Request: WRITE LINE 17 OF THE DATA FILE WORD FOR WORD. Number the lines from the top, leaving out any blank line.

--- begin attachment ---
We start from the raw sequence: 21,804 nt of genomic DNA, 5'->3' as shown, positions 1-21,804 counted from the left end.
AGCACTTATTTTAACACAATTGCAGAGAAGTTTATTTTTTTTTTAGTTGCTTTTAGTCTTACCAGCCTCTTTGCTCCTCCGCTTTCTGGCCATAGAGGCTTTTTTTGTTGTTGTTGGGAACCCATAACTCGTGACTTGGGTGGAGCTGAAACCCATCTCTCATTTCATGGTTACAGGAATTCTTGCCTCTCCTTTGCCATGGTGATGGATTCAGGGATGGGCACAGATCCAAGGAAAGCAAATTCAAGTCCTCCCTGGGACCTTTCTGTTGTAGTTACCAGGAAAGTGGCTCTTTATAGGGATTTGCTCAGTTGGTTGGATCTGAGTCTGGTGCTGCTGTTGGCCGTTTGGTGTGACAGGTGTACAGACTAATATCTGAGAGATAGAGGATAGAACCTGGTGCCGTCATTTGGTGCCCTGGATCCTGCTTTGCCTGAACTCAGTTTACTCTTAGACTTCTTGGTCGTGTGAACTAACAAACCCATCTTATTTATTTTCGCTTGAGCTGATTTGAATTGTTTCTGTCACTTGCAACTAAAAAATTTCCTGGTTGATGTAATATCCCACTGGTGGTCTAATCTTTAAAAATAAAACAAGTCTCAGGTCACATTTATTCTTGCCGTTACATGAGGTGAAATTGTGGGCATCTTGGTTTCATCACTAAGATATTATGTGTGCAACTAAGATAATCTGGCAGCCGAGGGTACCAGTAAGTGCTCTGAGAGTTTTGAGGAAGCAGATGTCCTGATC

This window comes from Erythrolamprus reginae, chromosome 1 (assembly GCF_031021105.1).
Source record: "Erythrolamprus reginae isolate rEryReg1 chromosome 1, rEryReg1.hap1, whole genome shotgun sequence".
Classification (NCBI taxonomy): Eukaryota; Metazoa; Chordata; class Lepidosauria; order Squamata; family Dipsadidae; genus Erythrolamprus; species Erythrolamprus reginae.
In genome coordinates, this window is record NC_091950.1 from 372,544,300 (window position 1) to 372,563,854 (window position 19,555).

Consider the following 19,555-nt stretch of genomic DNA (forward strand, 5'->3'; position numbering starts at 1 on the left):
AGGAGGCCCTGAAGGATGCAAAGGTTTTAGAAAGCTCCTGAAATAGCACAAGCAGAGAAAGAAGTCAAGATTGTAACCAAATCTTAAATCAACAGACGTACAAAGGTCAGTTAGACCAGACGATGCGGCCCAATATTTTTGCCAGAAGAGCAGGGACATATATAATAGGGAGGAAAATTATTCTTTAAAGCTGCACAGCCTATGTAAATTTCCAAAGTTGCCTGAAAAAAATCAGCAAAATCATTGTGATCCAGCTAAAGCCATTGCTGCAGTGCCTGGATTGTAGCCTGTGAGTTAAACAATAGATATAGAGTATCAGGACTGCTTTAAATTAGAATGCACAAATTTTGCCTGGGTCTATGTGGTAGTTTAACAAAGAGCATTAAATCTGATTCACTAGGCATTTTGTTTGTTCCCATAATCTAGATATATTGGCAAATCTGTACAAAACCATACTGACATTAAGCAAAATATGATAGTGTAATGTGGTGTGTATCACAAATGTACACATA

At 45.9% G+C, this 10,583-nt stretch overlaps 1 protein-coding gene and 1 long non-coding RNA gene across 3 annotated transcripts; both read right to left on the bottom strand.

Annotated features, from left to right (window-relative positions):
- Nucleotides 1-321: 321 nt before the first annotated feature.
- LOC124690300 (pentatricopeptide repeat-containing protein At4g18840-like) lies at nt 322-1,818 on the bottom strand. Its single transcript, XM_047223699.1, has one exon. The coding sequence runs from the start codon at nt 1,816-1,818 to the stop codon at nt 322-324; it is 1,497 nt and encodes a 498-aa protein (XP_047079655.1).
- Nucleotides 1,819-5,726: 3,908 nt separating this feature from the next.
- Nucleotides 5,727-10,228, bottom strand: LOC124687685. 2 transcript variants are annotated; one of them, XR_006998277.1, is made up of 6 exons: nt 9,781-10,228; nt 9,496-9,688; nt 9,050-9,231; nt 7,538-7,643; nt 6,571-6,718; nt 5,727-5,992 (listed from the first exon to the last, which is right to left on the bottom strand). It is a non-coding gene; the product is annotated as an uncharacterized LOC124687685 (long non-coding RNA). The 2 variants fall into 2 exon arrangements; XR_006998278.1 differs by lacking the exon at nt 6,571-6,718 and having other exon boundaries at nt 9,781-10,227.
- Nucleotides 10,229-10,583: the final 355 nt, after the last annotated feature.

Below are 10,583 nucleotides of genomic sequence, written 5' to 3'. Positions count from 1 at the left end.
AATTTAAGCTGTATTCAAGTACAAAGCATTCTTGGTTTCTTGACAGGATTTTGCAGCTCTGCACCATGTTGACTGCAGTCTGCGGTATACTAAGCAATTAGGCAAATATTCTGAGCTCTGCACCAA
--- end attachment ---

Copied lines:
AATTTAAGCTGTATTCAAGTACAAAGCATTCTTGGTTTCTTGACAGGATTTTGCAGCTCTGCACCATGTTGACTGCAGTCTGCGGTATACTAAGCAATTAGGCAAATATTCTGAGCTCTGCACCAA